A lot of feminists have a bee in their bonnets about the hashtag campaign “not all men,” on the grounds that it detracts attention from the conversation asserting that men cause certain problems, and because, as they argue, exceptions don’t disprove the rule.
I suppose I’m glad that there are folks out there who at least acknowledge that ALL men aren’t responsible for the ills caused by some, but I maintain that #NotAllMen, far from being a distraction from a more important conversation, isn’t good enough at absolving men as a group from blame for social ills. “Not all men” still implies that a significant enough proportion of men behave in these ways (oppressive, sexually aggressive, violent, etc.) to discuss it as a male behaviour in the first place. The overwhelming majority of men do not do these things. This would be like rebutting the racist statement “black people steal!” with “not ALL black people steal!” This rebuttal would be questioned on the grounds that most black people don’t steal, and describing stealing as a black behaviour at all (rather than a human behaviour that anyone can engage in) is still racist.
#NotAllMen isn’t good enough because it still implicates men as a group, or the majority of men. It doesn’t communicate the reality that the group responsible for the problems described is not a significant proportion of men, but rather a tiny minority of people consisting of men and women, and it’s just as sexist to describe rape or violence as a male behaviour as it is racist to describe theft as a black behaviour, regardless of whether or not you acknowledge “exceptions.”
I suppose hashtag campaigns aren’t meant for clarity or nuance, but far closer to the truth would be something more like #ASmallProportionOfMenAndWomenAreViolentAndDangerousButMostPeopleSimplyArentLikeThatSoWhileWeShouldCertainlyAddressItWhenItDoesOccurYouCanStillGoAboutYourBusinessFeelingRelativelySafe. I know, it just don’t roll off the tongue the same way.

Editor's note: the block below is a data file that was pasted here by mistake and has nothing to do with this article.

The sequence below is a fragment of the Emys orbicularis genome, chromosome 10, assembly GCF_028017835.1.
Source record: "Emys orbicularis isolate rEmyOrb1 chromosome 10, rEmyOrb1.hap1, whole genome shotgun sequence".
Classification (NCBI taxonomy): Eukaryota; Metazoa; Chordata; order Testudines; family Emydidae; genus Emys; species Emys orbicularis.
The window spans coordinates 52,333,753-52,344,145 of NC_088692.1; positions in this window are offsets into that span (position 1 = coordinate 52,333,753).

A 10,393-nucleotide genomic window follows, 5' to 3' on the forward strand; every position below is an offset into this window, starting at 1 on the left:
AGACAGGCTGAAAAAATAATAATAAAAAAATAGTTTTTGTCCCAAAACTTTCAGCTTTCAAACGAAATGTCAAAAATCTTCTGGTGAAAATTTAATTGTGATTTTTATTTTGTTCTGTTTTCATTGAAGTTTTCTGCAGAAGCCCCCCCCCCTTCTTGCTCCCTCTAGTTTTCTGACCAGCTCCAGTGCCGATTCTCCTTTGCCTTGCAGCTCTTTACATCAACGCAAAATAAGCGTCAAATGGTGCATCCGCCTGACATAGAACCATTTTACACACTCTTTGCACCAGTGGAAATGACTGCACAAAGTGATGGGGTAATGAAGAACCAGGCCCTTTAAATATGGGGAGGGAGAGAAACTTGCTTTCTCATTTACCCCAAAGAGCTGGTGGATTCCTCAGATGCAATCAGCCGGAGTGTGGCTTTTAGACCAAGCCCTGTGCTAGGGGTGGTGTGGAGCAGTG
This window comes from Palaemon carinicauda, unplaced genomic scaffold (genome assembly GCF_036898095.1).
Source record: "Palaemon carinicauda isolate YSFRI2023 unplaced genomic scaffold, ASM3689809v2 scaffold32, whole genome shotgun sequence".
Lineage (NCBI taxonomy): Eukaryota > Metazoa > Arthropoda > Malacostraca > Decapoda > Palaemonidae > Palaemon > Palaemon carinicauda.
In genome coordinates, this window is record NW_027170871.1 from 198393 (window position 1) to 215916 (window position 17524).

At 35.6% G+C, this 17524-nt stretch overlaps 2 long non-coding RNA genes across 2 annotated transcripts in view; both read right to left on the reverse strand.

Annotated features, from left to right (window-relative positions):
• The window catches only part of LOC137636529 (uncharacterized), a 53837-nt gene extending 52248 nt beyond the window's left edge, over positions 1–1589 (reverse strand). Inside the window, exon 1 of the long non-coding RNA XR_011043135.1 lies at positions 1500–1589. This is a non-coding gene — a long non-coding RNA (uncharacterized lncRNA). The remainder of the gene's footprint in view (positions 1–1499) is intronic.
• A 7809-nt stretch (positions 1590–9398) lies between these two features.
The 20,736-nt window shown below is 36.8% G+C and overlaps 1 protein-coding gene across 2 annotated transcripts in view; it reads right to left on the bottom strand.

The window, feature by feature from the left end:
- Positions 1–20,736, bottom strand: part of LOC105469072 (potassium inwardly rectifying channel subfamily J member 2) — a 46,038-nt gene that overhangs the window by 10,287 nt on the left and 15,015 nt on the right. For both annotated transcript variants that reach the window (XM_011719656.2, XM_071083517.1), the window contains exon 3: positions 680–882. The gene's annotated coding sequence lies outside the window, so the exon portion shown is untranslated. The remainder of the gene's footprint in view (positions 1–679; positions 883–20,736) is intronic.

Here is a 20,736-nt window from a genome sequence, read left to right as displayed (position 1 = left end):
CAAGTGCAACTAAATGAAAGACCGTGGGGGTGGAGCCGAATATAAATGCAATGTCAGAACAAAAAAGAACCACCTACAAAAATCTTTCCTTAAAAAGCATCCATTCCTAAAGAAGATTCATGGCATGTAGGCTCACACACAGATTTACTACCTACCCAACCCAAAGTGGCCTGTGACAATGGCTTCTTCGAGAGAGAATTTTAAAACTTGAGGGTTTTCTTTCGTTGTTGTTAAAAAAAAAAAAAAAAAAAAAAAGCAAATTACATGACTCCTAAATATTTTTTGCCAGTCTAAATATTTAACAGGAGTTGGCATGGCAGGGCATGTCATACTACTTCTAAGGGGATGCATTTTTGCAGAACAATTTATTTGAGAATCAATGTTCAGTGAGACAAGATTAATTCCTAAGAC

So, while the above meme is clearly presenting the image of throwing a bone to men’s advocates and those who oppose the feminist narrative, it still manages to maintain the overt sexism of any claim that all men do engage in the aforementioned behaviours. OP is essentially saying that as long as she acknowledges that there is at least one man in the world who doesn’t, it’s okay to continue to describe men as a violent group whose behaviours justify fear, distrust, and hatred from women. This is like saying, “I acknowledge that SOME Jews aren’t greedy! I’m not an antisemite! I just want to address Jewish greed as a social problem!”
If you follow my posts, and if you read the studies I link to, by now you probably know that the vast majority of men aren’t violent toward women, and that the small proportion who are is comparable to the proportion of women who are violent toward men. I shouldn’t need to remind you that violence is not a male problem. It is a human problem, with perpetrators and victims on both sides.
Sure, all women have met a male asshole, but this is a disingenuous way to frame the phenomenon of assholery, let alone the phenomenon of violence. All people have met assholes of both sexes. The existence of male assholes says no more or less about maleness or men as a group than the existence of female assholes says about femaleness or women as a group, just as the existence of some number of Mexican rapists in no way justifies Donald Trump’s implication that this behaviour characterizes the Mexican people.
By now, over the course of my blog, I’ve probably repeated most of these points ad nauseam, so I want to talk about another problem related to the debate between the #NotAllMen folks and the #YesAllWomen folks.
“All women” is a ridiculous claim. This meme and a truly astounding number of people I’ve spoken to assert with a straight face that most or all women have had experiences with individual men that caused and justified fear. I’ve written at length about the popular and horrendously inflated violence numbers that are peddled to us by the media. The wildest of these is the infamous “one in three” statistic, followed closely by the “one in five” statistic, whose studies suffer from severe definitional skewing, double standards applied to classification of men and women who perpetrate or are victimized, sensational reporting, focus on unreliable lifetime data, biased or small samples, poorly worded survey questions, and a number of other methodological problems and biases. But even if we take the highest and most skewed statistic, 1 in 3, at face value, this still falls remarkably short of “all women,” or even “most women.”